10. Hello Cindy! Oh my God the swans are gorgeous! I have lakes near my home I wish I could have these swans there. I would spend so much time admiring them. When I read there were only 70 left my heart almost stopped. I was so happy when I read that there are now 40,000. Thank you Yellowstone! Amazing pictures! <3

    1. Yes, there are many iconic Americanv animals that would be extinct now if individual conservationists hadn’t stepped up to the plate to save them, such as buffalo, big horn sheep and trumpeter swans!

    1. Sad, that it got that close, but yes, people can be remarkably kind and beneficial. You can bet that the people that hunted these animals to near extinction were not the same ones that saved the species!

  11. Cindy, about those 3 meters…, were those electric meters, or parking meters??? The birds and their story is wonderful. I watched this recovery effort for years and am really pleased it was so successful. Loved that waterfall, and the sunset. Sunsets out there were always to short and sudden. Just when you begin to enjoy it…, it’s gone !!! Hugs ! 🙂

    1. Yes, so true about the rapid sunsets. Not at all like the ocean where the sunsets develop so slowly people watch them during the cocktail hour! I also remember trumpeters being almost mythic when I was little as they were still making their comeback. I saw them once in the Tetons and three times on this trip. That is the sum total of times, and I go to the parks a lot!

  12. Incredibly interesting! I’d love to see a Trumpeter Swan. I see swans regularly on the High Park Pond. (It’s a very, very, very large pond) & I see them on Lake Ontario (across the street & over the footbridge) One day Sherrie & I saw Black Swans on the lake. It was a family of Black Swan’s …mom, dad…. kiddies.
    Of course I had no camera.

    1. Wow! How incredible to live amongst such beauty, especially the entire family of black swans. You must live in the most incredible place. Might you post some clicks of your very, very large pond, (In Southern California, we would call this a great lake!) and Lake Ontario????? With or without swans. I know it’s drop dead gorgeous and I’ve never seen it, so pretty please, if you want to, of course! Hugs and Happy Friday~

        1. Oh my Gosh!!! How awesome! They are wonderful! I worried I was being pushy asking you to post photos, so I am completely jazzed you already had done so! I want to see more of the natural spaces where you live. And cygnets in the spring! See, I am being pushy. I just don’t live anywhere near wild swans…..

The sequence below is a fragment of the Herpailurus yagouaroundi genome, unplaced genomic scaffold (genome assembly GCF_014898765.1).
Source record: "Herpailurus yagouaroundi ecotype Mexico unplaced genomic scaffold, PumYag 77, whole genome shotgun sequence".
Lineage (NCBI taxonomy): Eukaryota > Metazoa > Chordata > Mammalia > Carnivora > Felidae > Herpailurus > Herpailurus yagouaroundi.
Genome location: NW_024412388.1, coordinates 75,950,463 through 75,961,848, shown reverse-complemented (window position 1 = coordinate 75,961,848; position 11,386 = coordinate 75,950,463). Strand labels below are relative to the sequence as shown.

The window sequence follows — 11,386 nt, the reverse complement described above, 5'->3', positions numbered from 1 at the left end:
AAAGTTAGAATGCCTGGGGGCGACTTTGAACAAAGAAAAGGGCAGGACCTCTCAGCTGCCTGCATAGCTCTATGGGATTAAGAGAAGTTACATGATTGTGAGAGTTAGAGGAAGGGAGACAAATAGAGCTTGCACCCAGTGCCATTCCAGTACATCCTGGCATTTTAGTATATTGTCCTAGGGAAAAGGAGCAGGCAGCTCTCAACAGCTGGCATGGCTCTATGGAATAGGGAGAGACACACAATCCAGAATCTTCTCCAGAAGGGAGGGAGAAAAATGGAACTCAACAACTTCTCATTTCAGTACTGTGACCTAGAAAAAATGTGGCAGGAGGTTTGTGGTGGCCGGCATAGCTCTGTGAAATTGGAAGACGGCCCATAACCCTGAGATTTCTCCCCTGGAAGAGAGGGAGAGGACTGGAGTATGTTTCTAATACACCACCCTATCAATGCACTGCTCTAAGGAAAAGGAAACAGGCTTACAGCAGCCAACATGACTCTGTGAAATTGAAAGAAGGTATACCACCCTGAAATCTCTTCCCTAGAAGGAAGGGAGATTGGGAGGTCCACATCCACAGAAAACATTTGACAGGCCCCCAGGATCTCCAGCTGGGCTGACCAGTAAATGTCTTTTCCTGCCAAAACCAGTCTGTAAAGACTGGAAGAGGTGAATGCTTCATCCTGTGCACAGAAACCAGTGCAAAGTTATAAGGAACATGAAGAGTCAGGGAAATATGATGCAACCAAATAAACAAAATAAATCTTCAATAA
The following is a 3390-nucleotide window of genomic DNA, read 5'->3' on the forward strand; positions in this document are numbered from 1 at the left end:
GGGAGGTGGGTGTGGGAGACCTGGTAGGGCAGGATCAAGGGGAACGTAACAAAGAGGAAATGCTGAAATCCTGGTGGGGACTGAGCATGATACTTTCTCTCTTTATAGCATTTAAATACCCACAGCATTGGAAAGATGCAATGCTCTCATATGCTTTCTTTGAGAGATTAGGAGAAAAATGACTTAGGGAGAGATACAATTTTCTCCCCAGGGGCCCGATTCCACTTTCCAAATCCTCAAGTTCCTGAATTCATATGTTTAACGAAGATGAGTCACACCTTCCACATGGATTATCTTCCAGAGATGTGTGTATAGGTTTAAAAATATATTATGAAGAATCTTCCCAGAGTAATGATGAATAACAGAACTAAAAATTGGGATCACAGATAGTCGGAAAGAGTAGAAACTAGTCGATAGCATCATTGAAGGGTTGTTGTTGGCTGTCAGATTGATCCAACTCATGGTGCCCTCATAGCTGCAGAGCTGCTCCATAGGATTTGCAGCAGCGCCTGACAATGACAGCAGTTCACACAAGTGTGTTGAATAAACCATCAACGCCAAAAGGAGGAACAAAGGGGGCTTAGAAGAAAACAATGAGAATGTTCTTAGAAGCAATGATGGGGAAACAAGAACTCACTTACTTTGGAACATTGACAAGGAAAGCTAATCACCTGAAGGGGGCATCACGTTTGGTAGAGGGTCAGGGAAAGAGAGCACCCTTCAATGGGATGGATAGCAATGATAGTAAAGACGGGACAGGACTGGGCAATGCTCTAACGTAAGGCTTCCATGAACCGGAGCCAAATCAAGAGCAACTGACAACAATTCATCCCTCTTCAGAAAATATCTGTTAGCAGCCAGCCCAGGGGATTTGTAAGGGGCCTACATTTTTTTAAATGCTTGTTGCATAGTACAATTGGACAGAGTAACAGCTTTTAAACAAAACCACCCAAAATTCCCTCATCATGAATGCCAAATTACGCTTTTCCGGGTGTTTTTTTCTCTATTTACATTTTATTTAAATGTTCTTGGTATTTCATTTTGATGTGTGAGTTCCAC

1. LOL You are not pushy… my adorable nature friend.
            Let me see what I have that I can show you… and also I will take more pics. I’m thinking this winter I should shoot the lake with frozen shores. Well, I’ll just have to dress for it.
            Far beyond the bridge though, the wilds of Ontario are a bit much for me!
            Cottage Country is another life, a postcard from the present.

      1. Cannot wait to see what you post! I would love to see the lake’s frozen shores and anything else that strikes you. I have never been to Ontario so it is a mysterious place to me.

  13. Gorgeous swans!! I’m happy the reintroduction has been successful, but we’ll need to be careful about the environment…for these swans and so many other species.

  14. I was blessed to see a swan this weekend. I don’t know the different species of swans, but this guy was easy to spot amid a sea of geese in the Delaware River. Lovely post.

      1. I asked my uncle once. He said hunting wasn’t about the deer he would bring home every year, but about the silence. Long days of silence. But I didn’t understand that either. I love chatting and doing and making. I would love to photograph wildlife like you do.

      2. I can understand the appeal of being out in nature for long stretches, the solititude, and quietness. I love all of this, but the only shooting I can relate to is with a camera. It was interesting in Antartica, where many animals don’t see people. They come right up to you and check you out. Penguins peck at your coat buttons. Whales spy hop you repeatedly to stare. I wonder what it would be like today if humans had never hunted animals for sport? Substistence needs, yes, but not sport. I wonder how much less afraid and fierce the animals might be.